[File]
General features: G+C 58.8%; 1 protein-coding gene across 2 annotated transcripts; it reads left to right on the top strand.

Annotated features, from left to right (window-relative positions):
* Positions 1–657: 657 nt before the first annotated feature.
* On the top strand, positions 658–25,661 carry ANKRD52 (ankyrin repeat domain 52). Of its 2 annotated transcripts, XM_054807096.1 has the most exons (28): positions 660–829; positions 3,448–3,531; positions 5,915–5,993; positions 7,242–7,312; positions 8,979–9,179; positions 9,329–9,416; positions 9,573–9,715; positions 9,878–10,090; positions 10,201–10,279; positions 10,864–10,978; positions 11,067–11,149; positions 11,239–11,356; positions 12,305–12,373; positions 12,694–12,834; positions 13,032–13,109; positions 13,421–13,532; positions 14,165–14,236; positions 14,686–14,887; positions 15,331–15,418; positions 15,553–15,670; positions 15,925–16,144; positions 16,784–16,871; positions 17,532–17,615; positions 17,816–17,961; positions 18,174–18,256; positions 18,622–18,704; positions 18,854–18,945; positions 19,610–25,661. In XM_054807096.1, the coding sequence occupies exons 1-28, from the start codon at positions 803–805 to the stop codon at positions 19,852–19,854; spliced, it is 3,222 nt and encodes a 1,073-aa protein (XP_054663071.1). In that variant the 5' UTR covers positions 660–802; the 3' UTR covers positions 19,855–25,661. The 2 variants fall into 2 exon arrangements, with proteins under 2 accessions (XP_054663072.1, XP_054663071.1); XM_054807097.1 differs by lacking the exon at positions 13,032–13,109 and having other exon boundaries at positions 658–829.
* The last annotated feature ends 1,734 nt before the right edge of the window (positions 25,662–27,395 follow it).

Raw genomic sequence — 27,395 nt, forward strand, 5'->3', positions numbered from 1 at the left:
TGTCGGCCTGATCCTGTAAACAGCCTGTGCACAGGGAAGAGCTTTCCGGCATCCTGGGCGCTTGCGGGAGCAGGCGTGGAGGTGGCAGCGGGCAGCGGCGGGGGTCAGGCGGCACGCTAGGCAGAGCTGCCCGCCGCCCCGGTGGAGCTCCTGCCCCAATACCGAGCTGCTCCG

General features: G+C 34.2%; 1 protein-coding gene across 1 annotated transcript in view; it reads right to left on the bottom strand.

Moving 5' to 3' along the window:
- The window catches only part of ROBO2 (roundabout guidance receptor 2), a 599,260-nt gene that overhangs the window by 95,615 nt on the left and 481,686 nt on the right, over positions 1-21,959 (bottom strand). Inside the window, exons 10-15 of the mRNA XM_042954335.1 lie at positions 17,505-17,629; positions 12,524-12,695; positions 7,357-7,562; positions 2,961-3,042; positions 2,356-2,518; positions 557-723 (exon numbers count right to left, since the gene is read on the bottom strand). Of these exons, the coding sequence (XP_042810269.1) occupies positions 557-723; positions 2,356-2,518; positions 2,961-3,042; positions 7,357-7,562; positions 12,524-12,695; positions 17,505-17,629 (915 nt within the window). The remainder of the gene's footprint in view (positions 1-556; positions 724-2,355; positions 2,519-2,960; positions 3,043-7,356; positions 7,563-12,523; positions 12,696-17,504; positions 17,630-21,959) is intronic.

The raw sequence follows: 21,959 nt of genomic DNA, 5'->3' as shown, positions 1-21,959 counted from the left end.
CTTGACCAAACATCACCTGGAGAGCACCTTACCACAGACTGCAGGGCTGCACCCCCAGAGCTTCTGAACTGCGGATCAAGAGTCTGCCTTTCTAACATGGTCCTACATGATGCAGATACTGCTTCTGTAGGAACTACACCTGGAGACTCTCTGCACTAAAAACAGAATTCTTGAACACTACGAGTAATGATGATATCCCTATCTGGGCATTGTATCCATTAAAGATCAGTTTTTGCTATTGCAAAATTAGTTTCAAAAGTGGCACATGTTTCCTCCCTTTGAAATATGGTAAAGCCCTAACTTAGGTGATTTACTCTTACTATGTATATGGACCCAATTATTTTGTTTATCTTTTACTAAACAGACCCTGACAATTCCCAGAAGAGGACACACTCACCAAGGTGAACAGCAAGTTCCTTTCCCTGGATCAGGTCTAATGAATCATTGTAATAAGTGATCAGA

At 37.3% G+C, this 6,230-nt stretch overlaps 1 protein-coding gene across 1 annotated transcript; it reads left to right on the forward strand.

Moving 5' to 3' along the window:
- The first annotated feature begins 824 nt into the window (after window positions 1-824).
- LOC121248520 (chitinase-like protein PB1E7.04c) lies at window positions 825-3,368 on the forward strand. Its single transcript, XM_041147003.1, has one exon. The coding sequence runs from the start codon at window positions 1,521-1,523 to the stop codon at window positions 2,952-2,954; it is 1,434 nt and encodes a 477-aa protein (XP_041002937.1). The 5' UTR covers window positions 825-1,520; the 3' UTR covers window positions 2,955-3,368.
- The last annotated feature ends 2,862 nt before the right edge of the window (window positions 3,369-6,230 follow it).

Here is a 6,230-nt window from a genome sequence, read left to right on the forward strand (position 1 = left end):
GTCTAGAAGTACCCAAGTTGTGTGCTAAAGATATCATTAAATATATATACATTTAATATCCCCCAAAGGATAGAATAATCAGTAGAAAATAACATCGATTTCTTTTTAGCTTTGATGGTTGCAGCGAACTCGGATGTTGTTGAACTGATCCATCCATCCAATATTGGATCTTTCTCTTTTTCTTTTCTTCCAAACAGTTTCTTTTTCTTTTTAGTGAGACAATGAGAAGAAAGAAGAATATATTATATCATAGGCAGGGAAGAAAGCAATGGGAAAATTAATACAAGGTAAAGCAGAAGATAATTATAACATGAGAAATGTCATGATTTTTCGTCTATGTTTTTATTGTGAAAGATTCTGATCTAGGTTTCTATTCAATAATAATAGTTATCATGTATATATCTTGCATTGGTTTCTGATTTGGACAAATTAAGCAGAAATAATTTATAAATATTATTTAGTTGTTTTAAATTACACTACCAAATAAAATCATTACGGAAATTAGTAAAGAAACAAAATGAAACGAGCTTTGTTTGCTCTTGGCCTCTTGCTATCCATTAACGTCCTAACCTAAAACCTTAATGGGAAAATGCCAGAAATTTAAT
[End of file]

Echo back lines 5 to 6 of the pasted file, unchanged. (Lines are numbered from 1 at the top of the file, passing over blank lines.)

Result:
* The last annotated feature ends 1,734 nt before the right edge of the window (positions 25,662–27,395 follow it).

Raw genomic sequence — 27,395 nt, forward strand, 5'->3', positions numbered from 1 at the left: